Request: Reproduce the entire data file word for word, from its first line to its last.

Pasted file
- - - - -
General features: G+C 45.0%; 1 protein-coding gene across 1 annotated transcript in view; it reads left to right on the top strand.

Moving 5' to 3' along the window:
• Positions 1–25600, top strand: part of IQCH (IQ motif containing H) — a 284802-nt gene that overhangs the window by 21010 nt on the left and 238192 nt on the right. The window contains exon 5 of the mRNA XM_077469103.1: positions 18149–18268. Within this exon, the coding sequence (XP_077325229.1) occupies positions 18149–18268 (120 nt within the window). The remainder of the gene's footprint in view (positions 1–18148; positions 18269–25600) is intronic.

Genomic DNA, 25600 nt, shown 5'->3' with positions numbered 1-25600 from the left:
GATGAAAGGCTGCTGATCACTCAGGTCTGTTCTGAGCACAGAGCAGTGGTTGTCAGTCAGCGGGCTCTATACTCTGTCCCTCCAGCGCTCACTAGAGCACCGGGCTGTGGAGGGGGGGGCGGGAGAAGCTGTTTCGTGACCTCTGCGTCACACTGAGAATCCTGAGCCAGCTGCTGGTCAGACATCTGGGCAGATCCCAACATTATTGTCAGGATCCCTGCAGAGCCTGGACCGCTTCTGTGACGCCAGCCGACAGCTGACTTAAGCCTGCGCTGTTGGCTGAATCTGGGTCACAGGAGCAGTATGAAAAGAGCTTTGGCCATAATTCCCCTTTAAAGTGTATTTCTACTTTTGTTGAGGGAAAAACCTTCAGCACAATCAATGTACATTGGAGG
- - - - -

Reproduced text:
General features: G+C 45.0%; 1 protein-coding gene across 1 annotated transcript in view; it reads left to right on the top strand.

Moving 5' to 3' along the window:
• Positions 1–25600, top strand: part of IQCH (IQ motif containing H) — a 284802-nt gene that overhangs the window by 21010 nt on the left and 238192 nt on the right. The window contains exon 5 of the mRNA XM_077469103.1: positions 18149–18268. Within this exon, the coding sequence (XP_077325229.1) occupies positions 18149–18268 (120 nt within the window). The remainder of the gene's footprint in view (positions 1–18148; positions 18269–25600) is intronic.

Genomic DNA, 25600 nt, shown 5'->3' with positions numbered 1-25600 from the left:
GATGAAAGGCTGCTGATCACTCAGGTCTGTTCTGAGCACAGAGCAGTGGTTGTCAGTCAGCGGGCTCTATACTCTGTCCCTCCAGCGCTCACTAGAGCACCGGGCTGTGGAGGGGGGGGCGGGAGAAGCTGTTTCGTGACCTCTGCGTCACACTGAGAATCCTGAGCCAGCTGCTGGTCAGACATCTGGGCAGATCCCAACATTATTGTCAGGATCCCTGCAGAGCCTGGACCGCTTCTGTGACGCCAGCCGACAGCTGACTTAAGCCTGCGCTGTTGGCTGAATCTGGGTCACAGGAGCAGTATGAAAAGAGCTTTGGCCATAATTCCCCTTTAAAGTGTATTTCTACTTTTGTTGAGGGAAAAACCTTCAGCACAATCAATGTACATTGGAGG